Nickels, Ashley Elizabeth. “Power, politics, and participation: the impact of municipal takeover on local democracy.” 2016. Web. 24 Feb 2021.

Vancouver:

Nickels AE. Power, politics, and participation: the impact of municipal takeover on local democracy. [Internet] [Doctoral dissertation]. Rutgers University; 2016. [cited 2021 Feb 24]. Available from: https://rucore.libraries.rutgers.edu/rutgers-lib/49820/.

Council of Science Editors:

Nickels AE. Power, politics, and participation: the impact of municipal takeover on local democracy. [Doctoral Dissertation]. Rutgers University; 2016. Available from: https://rucore.libraries.rutgers.edu/rutgers-lib/49820/


Rutgers University

2. Clayton, Spencer T., 1983. Tax abatements and gentrification: how government policy disrupts communities.

Degree: PhD, Gentrification  – Pennsylvania  – Philadelphia, 2019, Rutgers University

Urban municipal governments often face challenges when redeveloping their distressed centers. In 2000, the City Council of Philadelphia passed a series of bills modifying its existing residential tax abatement policies to expand their eligibility and to make them last for ten years. The timing of the passage of these bills also corresponded with Mayor John Street’s Neighborhood Transformation Initiative (NTI), which aimed to prepare land for redevelopment. The combination of the revised abatement policies and NTI created a series of competing interests for politicians, business owners, and community organizations. Utilizing a methodological design consisting a historical critical analysis based on urban regime theory, GIS, and regression analysis, this dissertation profiles the formulation, implementation, and impact of Philadelphia’s tax abatement policies from 2000 to 2010. It also proposes a mechanism by which government policies can facilitate or accelerate gentrification. Results show support for a relationship between the incidence of tax abatements and gentrification.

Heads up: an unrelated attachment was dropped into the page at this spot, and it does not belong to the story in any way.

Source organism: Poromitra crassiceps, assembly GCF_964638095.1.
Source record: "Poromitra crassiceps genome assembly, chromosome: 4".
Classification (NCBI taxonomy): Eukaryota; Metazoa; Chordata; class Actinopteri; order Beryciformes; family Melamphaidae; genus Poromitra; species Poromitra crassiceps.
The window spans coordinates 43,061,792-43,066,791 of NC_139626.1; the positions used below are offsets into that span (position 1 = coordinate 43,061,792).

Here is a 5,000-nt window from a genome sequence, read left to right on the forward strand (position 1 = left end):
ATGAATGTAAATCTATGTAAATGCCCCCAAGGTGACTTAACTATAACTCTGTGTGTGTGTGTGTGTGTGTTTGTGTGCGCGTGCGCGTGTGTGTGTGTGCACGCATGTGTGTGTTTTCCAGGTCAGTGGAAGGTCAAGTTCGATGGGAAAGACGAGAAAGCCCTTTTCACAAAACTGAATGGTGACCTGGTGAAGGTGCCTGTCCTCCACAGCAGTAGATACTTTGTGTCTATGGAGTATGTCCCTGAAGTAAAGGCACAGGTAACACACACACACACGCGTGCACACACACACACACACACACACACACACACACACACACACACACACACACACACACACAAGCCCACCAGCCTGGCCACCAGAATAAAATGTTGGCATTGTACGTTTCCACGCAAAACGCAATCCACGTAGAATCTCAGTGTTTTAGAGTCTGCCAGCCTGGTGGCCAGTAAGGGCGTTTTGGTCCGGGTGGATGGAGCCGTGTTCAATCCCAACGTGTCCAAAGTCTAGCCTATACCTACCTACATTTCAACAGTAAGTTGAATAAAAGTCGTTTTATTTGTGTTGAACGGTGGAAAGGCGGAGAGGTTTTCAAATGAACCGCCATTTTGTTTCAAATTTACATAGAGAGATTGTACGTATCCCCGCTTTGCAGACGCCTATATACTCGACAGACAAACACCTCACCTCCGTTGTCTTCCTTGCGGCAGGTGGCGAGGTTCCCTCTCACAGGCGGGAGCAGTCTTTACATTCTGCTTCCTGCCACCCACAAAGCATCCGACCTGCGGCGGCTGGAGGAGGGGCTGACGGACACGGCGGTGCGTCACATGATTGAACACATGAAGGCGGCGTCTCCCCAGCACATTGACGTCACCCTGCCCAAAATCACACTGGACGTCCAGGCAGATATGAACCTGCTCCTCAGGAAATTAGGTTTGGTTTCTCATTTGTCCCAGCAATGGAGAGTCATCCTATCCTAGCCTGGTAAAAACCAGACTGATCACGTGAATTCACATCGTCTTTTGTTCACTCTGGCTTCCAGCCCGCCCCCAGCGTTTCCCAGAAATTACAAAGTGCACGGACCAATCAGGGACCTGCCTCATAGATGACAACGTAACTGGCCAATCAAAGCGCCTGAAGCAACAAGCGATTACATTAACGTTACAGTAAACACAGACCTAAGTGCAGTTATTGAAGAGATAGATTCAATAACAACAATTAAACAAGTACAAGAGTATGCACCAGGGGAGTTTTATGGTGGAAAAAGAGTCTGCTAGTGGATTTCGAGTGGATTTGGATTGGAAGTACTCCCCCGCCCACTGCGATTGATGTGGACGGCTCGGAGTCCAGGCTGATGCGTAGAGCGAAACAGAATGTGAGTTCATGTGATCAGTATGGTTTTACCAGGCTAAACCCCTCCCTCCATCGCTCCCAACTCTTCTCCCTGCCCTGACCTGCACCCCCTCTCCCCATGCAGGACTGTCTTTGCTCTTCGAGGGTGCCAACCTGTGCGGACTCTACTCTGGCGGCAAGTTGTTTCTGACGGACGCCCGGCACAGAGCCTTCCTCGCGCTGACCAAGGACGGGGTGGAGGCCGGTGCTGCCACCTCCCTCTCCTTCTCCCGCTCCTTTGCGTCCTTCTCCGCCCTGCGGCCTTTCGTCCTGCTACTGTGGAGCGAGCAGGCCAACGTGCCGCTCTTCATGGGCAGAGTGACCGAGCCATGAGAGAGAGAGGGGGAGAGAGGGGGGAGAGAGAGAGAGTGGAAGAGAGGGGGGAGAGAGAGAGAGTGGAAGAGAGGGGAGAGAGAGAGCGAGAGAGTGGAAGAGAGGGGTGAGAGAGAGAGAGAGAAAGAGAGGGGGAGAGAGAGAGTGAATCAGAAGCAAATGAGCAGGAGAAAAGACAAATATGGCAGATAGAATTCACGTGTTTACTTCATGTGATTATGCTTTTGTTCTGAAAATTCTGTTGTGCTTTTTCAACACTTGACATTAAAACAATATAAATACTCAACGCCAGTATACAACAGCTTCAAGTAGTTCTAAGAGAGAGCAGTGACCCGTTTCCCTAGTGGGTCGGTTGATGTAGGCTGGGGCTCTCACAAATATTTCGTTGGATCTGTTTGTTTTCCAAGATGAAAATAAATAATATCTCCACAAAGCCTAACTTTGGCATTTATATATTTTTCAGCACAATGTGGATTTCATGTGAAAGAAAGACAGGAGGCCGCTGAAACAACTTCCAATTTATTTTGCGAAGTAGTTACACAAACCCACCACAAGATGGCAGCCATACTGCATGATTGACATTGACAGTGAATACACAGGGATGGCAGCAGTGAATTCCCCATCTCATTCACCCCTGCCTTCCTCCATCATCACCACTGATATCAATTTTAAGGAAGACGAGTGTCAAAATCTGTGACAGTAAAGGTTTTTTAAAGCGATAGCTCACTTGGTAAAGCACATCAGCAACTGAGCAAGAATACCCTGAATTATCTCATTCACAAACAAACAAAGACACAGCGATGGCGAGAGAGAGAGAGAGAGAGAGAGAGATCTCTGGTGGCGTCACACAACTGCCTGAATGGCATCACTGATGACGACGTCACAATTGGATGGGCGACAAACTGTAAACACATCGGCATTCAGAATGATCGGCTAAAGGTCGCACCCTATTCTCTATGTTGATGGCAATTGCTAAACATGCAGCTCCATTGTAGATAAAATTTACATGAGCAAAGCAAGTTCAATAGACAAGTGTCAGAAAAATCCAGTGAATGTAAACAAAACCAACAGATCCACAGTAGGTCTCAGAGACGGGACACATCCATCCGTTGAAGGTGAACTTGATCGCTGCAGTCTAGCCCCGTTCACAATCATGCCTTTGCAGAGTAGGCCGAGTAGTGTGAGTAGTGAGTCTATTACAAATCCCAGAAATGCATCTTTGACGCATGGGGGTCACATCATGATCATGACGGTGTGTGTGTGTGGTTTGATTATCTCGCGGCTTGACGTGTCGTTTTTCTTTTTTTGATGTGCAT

Advisors/Committee Members: Harris, Richard A. (chair), Minnite, Lorraine C. (internal member), Jargowsky, Paul (internal member), Okulicz-Kozaryn, Adam (internal member).

Subjects/Keywords: Public Affairs; Property tax relief  – Pennsylvania  – Philadelphia

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APA · Chicago · MLA · Vancouver · CSE | Export to Zotero / EndNote / Reference Manager

APA (6th Edition):

Clayton, Spencer T., 1. (2019). Tax abatements and gentrification: how government policy disrupts communities. (Doctoral Dissertation). Rutgers University. Retrieved from https://rucore.libraries.rutgers.edu/rutgers-lib/60703/

Chicago Manual of Style (16th Edition):

Clayton, Spencer T., 1983. “Tax abatements and gentrification: how government policy disrupts communities.” 2019. Doctoral Dissertation, Rutgers University. Accessed February 24, 2021. https://rucore.libraries.rutgers.edu/rutgers-lib/60703/.

MLA Handbook (7th Edition):

Clayton, Spencer T., 1983. “Tax abatements and gentrification: how government policy disrupts communities.” 2019. Web. 24 Feb 2021.

Vancouver:

Clayton, Spencer T. 1. Tax abatements and gentrification: how government policy disrupts communities. [Internet] [Doctoral dissertation]. Rutgers University; 2019. [cited 2021 Feb 24]. Available from: https://rucore.libraries.rutgers.edu/rutgers-lib/60703/.

Council of Science Editors:

Clayton, Spencer T. 1. Tax abatements and gentrification: how government policy disrupts communities. [Doctoral Dissertation]. Rutgers University; 2019. Available from: https://rucore.libraries.rutgers.edu/rutgers-lib/60703/